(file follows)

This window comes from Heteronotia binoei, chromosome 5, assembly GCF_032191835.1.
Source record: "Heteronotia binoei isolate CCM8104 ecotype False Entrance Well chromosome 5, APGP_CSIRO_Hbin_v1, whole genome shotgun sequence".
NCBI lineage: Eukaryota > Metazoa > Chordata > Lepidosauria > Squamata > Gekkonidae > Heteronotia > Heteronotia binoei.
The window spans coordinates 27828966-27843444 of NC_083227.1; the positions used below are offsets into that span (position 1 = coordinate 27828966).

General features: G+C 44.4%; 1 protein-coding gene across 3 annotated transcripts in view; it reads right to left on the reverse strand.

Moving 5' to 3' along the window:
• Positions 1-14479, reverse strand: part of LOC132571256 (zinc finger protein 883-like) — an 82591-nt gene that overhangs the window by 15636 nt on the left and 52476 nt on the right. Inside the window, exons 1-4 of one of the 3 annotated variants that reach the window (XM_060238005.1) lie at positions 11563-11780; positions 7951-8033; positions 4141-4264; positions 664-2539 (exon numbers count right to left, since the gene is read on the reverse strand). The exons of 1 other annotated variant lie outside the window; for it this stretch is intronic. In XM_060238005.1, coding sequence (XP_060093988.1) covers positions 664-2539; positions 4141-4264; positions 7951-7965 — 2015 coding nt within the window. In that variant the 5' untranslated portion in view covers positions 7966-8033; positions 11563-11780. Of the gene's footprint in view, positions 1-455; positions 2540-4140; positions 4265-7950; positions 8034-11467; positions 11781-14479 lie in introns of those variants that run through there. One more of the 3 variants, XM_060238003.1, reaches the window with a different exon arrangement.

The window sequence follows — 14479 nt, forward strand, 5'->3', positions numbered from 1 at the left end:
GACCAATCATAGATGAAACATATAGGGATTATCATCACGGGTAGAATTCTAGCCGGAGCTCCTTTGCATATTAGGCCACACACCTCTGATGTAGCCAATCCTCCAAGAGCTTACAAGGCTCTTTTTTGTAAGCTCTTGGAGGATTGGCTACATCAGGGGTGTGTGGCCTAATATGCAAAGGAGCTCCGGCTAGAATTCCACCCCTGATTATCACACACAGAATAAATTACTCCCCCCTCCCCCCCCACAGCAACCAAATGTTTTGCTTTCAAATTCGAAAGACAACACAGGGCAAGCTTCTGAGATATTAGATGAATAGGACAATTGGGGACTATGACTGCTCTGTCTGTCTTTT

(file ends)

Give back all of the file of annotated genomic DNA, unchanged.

This window comes from Heteronotia binoei, chromosome 5, assembly GCF_032191835.1.
Source record: "Heteronotia binoei isolate CCM8104 ecotype False Entrance Well chromosome 5, APGP_CSIRO_Hbin_v1, whole genome shotgun sequence".
NCBI lineage: Eukaryota > Metazoa > Chordata > Lepidosauria > Squamata > Gekkonidae > Heteronotia > Heteronotia binoei.
The window spans coordinates 27828966-27843444 of NC_083227.1; the positions used below are offsets into that span (position 1 = coordinate 27828966).

General features: G+C 44.4%; 1 protein-coding gene across 3 annotated transcripts in view; it reads right to left on the reverse strand.

Moving 5' to 3' along the window:
• Positions 1-14479, reverse strand: part of LOC132571256 (zinc finger protein 883-like) — an 82591-nt gene that overhangs the window by 15636 nt on the left and 52476 nt on the right. Inside the window, exons 1-4 of one of the 3 annotated variants that reach the window (XM_060238005.1) lie at positions 11563-11780; positions 7951-8033; positions 4141-4264; positions 664-2539 (exon numbers count right to left, since the gene is read on the reverse strand). The exons of 1 other annotated variant lie outside the window; for it this stretch is intronic. In XM_060238005.1, coding sequence (XP_060093988.1) covers positions 664-2539; positions 4141-4264; positions 7951-7965 — 2015 coding nt within the window. In that variant the 5' untranslated portion in view covers positions 7966-8033; positions 11563-11780. Of the gene's footprint in view, positions 1-455; positions 2540-4140; positions 4265-7950; positions 8034-11467; positions 11781-14479 lie in introns of those variants that run through there. One more of the 3 variants, XM_060238003.1, reaches the window with a different exon arrangement.

The window sequence follows — 14479 nt, forward strand, 5'->3', positions numbered from 1 at the left end:
GACCAATCATAGATGAAACATATAGGGATTATCATCACGGGTAGAATTCTAGCCGGAGCTCCTTTGCATATTAGGCCACACACCTCTGATGTAGCCAATCCTCCAAGAGCTTACAAGGCTCTTTTTTGTAAGCTCTTGGAGGATTGGCTACATCAGGGGTGTGTGGCCTAATATGCAAAGGAGCTCCGGCTAGAATTCCACCCCTGATTATCACACACAGAATAAATTACTCCCCCCTCCCCCCCCACAGCAACCAAATGTTTTGCTTTCAAATTCGAAAGACAACACAGGGCAAGCTTCTGAGATATTAGATGAATAGGACAATTGGGGACTATGACTGCTCTGTCTGTCTTTT